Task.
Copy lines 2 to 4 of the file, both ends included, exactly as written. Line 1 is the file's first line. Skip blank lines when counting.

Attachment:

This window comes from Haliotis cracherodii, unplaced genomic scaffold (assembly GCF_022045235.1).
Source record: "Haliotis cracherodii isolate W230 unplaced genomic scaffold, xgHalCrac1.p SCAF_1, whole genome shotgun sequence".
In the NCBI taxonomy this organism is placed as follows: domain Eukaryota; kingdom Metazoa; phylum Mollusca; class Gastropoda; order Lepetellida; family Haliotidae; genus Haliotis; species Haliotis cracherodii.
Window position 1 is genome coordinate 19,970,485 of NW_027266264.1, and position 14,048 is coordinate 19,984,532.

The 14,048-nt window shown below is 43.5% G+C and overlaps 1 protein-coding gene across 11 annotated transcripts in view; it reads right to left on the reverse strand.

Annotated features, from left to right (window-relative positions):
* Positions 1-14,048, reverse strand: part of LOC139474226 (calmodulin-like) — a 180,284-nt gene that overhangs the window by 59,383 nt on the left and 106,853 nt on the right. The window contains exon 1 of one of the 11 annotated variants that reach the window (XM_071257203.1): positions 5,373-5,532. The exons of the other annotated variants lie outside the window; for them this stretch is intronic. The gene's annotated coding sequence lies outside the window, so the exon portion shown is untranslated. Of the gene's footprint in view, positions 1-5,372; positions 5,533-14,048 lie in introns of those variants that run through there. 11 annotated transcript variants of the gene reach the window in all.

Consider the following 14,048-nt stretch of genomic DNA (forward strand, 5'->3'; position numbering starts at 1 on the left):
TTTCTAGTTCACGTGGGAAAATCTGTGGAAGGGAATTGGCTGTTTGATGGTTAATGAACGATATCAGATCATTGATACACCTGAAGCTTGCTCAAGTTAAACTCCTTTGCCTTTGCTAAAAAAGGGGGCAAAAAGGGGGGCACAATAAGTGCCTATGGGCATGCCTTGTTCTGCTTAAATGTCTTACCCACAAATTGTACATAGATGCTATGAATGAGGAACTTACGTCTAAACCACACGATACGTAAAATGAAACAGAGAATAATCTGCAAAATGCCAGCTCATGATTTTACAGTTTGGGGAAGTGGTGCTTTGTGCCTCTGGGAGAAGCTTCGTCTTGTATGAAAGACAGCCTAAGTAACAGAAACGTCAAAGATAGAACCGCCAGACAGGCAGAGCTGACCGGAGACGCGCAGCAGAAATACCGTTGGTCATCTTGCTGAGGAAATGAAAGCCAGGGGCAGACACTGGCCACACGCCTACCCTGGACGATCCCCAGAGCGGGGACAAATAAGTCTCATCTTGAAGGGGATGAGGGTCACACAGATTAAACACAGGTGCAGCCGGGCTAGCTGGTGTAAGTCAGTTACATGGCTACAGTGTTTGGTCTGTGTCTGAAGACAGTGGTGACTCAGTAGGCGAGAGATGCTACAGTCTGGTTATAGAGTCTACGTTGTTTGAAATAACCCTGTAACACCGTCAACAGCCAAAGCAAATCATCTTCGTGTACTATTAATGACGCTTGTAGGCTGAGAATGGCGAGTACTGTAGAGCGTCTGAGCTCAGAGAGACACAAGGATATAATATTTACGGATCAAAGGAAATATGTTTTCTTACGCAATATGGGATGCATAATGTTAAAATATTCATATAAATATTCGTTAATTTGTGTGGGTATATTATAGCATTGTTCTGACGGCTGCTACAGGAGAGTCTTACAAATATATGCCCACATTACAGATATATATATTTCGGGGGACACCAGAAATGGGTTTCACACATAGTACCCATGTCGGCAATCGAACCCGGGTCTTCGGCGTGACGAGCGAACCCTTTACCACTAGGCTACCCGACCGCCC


Source record: "Haliotis cracherodii isolate W230 unplaced genomic scaffold, xgHalCrac1.p SCAF_1, whole genome shotgun sequence".
In the NCBI taxonomy this organism is placed as follows: domain Eukaryota; kingdom Metazoa; phylum Mollusca; class Gastropoda; order Lepetellida; family Haliotidae; genus Haliotis; species Haliotis cracherodii.
Window position 1 is genome coordinate 19,970,485 of NW_027266264.1, and position 14,048 is coordinate 19,984,532.